Online News: Where The Second-Minute Story Counts More Than The First
by Jeffrey Rothfeder, Sep 27, 2012, 3:35 PM
With the 24/7 ecosystem of information and content available online, it’s safe to assume today’s readers know most of the top and breaking news stories of the day before they even reach your site. Perhaps they caught the basics in a podcast on the way to work, on Twitter or Facebook, or maybe in a newsletter or an RSS broadcast. In today’s world, how people come across news is irrelevant; all that’s important is that if they are interested in a certain topic, they are going to want something new the next time they go searching for a subject.
What this means is the traditional second-day stories -- in which journalists could take a 24-hour news cycle (or more) to carefully construct explanatory, broader stories, coverage that goes beyond minute-to-minute events -- are as essential as ever. The difference is they must now be bundled with breaking news for the online user in minutes, or even seconds. As editors and publishers, we are now measured in seconds. The all-important second-day story -- the one that delivers context, analysis and explanation -- is now in Internet time, or what we at International Business Times have been referring to as the second-minute story.
The recent HSBC story is a great example. The British lender announced it was earmarking 2 billion euros to pay expected fines in the U.K. and the U.S. for insurance fraud and laundering dirty money through the American financial system.
On the morning the story broke (July 30), within minutes of each other, three news organizations went out on the Internet with their stories: Reuters’ headline was “HSBC sets aside $2 bn for U.S., UK problems,” The Huffington Post said “HSBC To Pay More Than $2 Billion In Penalties,” and The San Francisco Chronicle weighed-in with “HSBC Sets Aside $2 Billion in Apology for Compliance Lapses.”
The existence of those three headlines in rapid order (and there were upwards of a dozen more like them) reaffirmed perhaps the most significant shift in journalism brought on by digital news. Simply put, content is not king, it is a commodity. Being first -- the Holy Grail for most journalists in the past – has lost much of its value because within moments, competitor news organizations will have the same story and virtually the same headline.
The reader, the person we as journalists were told to keep in mind when writing a 500-word news item or a 3,000-word feature story, has become fleeting given her changing news and content consumption behaviors. Before you can fully engage with readers, they’ve read what you wrote and moved on, grabbing the headline -- the breaking news -- and they don’t really care who said what first. Scoops are for bragging rights among journalists – but today they are not necessarily a ticket to journalistic credibility or success.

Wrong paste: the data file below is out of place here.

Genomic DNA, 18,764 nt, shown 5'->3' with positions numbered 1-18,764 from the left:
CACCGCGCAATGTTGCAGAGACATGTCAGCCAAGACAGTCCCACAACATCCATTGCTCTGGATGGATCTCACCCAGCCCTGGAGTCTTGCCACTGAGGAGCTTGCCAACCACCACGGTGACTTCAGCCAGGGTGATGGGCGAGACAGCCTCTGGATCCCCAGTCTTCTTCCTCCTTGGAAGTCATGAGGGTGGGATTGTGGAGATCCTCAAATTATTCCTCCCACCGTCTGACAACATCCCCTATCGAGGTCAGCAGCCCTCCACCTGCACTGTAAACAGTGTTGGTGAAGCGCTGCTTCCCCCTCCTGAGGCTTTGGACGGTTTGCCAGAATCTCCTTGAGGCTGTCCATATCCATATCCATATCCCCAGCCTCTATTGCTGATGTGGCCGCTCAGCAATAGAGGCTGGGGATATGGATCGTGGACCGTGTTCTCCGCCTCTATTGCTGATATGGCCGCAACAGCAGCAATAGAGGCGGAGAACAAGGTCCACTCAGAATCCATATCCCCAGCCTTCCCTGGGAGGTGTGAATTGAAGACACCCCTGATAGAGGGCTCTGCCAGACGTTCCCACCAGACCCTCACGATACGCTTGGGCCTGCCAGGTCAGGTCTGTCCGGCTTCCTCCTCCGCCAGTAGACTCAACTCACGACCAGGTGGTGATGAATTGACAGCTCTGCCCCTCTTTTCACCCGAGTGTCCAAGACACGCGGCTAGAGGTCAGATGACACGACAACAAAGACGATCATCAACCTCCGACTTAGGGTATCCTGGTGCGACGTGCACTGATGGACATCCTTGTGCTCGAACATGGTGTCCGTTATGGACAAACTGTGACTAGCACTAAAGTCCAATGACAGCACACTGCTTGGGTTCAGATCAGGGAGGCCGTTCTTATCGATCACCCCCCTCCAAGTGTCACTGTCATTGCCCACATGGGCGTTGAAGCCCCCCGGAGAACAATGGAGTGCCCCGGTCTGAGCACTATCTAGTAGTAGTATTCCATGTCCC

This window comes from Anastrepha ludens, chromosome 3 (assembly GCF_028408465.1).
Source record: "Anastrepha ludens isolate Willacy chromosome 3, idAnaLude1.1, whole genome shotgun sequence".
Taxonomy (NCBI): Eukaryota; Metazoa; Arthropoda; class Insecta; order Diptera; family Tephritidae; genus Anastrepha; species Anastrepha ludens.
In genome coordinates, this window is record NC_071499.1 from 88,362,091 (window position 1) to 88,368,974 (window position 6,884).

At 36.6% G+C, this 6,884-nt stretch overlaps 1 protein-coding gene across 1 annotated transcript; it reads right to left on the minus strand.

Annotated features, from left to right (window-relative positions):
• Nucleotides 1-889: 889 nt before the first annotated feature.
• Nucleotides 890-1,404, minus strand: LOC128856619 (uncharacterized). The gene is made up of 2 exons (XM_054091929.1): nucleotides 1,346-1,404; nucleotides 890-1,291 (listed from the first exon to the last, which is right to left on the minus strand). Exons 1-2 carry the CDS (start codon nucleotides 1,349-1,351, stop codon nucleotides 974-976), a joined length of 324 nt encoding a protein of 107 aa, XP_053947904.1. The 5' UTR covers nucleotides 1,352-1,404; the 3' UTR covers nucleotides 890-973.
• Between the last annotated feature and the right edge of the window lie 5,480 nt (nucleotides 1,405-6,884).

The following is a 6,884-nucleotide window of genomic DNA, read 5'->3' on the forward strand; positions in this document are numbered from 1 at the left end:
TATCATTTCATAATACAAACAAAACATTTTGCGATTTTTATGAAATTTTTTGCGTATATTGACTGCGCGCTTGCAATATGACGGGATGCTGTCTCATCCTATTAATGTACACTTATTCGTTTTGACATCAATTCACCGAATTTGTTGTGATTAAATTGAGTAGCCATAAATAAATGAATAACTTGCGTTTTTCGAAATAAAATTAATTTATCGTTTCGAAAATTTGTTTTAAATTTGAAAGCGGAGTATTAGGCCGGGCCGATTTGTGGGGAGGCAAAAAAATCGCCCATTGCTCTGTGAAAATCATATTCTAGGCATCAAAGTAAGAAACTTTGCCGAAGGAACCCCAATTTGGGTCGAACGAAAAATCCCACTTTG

The Internet and new digital consumer devices are clearly continuing to rewrite the model for great journalism, fundamentally altering the way we engage readers. What readers prize most in today’s online environment is not “just-the-facts” speed, but depth, substance and thoroughness delivered quickly. Importantly, speed is critical – it opens up the possibility that other sites and social readers will link to the story because it’s fresh – and if you can break news while being contextually smart and intelligently provocative in real time, all the better. This may be a steep challenge for a digital newspaper or magazine, but it’s hard to find fault with a content model that offers that level of performance and quality.
Given this set of realities, the HSBC story that has real value and staying power on the Internet – that will, indeed, get the most clicks – assumes that the reader already knows that HSBC has been fined 2 billion euros. That becomes old news seconds after it breaks. Another approach was “HSBC Sets Aside 2B Euro For Fines... But Is It Enough?” The second half of the headline promises something extra besides just the news (which is succinctly contained in the first half of the headline). By writing the story in this way and examining immediately in the article whether HSBC may actually be facing additional financial difficulties than are obvious at first blush, this story provide readers a little more insight, and something beyond the known, the mundane.
There are other things besides just advancing the news into analysis that digital journalists can do to turn a plain vanilla commodity news story into a second-minute article that attracts a wide array of readers. There is a great picture selection or slide show of related photos; you can add interactive graphs, fact boxes, timelines, videos and other features to truly bring the story to life.
Any of these approaches can achieve the same aim: to dress up information that starts life as blunt wire copy or a press release, or even a tip from a source, until it is transformed into a second-minute story that readers feel compelled to view because its value is obvious and palpable, and then to share with friends and followers on myriad social networks.
Digital journalism is, at its heart, about attracting readers and earning their curiosity, not about being first. It is only practiced successfully when an online publication enjoys a unique identity forged by producing content that offers much more than the quotidian – an identity so distinctive that it stands out well above the thousands of faceless stopovers readers will encounter along the way.